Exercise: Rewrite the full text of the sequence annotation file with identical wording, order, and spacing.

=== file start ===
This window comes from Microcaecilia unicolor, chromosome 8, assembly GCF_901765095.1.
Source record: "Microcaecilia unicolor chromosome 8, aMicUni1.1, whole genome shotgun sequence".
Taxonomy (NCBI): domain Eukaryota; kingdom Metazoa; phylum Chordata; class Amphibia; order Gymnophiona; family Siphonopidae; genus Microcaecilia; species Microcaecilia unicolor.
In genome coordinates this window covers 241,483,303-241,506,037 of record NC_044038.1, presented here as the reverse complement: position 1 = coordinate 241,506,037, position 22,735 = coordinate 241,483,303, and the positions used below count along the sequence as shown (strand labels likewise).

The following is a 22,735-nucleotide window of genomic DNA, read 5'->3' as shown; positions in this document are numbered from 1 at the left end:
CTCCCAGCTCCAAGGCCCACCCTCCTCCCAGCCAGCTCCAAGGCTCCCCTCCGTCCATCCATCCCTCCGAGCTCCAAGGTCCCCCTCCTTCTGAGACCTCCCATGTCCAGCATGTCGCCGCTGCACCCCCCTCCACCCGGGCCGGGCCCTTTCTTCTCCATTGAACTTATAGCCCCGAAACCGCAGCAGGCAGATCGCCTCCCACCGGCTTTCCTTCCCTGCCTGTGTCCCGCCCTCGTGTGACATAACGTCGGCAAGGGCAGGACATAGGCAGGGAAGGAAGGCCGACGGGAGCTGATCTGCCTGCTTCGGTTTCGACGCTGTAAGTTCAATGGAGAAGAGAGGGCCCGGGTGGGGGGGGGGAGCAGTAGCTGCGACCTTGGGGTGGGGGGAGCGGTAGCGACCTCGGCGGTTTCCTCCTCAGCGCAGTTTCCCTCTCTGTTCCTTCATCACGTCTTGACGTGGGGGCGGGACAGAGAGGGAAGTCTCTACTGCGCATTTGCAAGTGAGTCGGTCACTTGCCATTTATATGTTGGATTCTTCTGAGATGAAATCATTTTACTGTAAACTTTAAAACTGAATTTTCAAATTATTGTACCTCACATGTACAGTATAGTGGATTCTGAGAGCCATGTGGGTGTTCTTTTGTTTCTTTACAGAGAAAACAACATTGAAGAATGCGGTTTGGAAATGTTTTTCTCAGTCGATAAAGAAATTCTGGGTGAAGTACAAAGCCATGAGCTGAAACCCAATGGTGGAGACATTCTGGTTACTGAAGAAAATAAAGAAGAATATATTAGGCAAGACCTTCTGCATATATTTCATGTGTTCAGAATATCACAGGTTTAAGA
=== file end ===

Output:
This window comes from Microcaecilia unicolor, chromosome 8, assembly GCF_901765095.1.
Source record: "Microcaecilia unicolor chromosome 8, aMicUni1.1, whole genome shotgun sequence".
Taxonomy (NCBI): domain Eukaryota; kingdom Metazoa; phylum Chordata; class Amphibia; order Gymnophiona; family Siphonopidae; genus Microcaecilia; species Microcaecilia unicolor.
In genome coordinates this window covers 241,483,303-241,506,037 of record NC_044038.1, presented here as the reverse complement: position 1 = coordinate 241,506,037, position 22,735 = coordinate 241,483,303, and the positions used below count along the sequence as shown (strand labels likewise).

The following is a 22,735-nucleotide window of genomic DNA, read 5'->3' as shown; positions in this document are numbered from 1 at the left end:
CTCCCAGCTCCAAGGCCCACCCTCCTCCCAGCCAGCTCCAAGGCTCCCCTCCGTCCATCCATCCCTCCGAGCTCCAAGGTCCCCCTCCTTCTGAGACCTCCCATGTCCAGCATGTCGCCGCTGCACCCCCCTCCACCCGGGCCGGGCCCTTTCTTCTCCATTGAACTTATAGCCCCGAAACCGCAGCAGGCAGATCGCCTCCCACCGGCTTTCCTTCCCTGCCTGTGTCCCGCCCTCGTGTGACATAACGTCGGCAAGGGCAGGACATAGGCAGGGAAGGAAGGCCGACGGGAGCTGATCTGCCTGCTTCGGTTTCGACGCTGTAAGTTCAATGGAGAAGAGAGGGCCCGGGTGGGGGGGGGGAGCAGTAGCTGCGACCTTGGGGTGGGGGGAGCGGTAGCGACCTCGGCGGTTTCCTCCTCAGCGCAGTTTCCCTCTCTGTTCCTTCATCACGTCTTGACGTGGGGGCGGGACAGAGAGGGAAGTCTCTACTGCGCATTTGCAAGTGAGTCGGTCACTTGCCATTTATATGTTGGATTCTTCTGAGATGAAATCATTTTACTGTAAACTTTAAAACTGAATTTTCAAATTATTGTACCTCACATGTACAGTATAGTGGATTCTGAGAGCCATGTGGGTGTTCTTTTGTTTCTTTACAGAGAAAACAACATTGAAGAATGCGGTTTGGAAATGTTTTTCTCAGTCGATAAAGAAATTCTGGGTGAAGTACAAAGCCATGAGCTGAAACCCAATGGTGGAGACATTCTGGTTACTGAAGAAAATAAAGAAGAATATATTAGGCAAGACCTTCTGCATATATTTCATGTGTTCAGAATATCACAGGTTTAAGA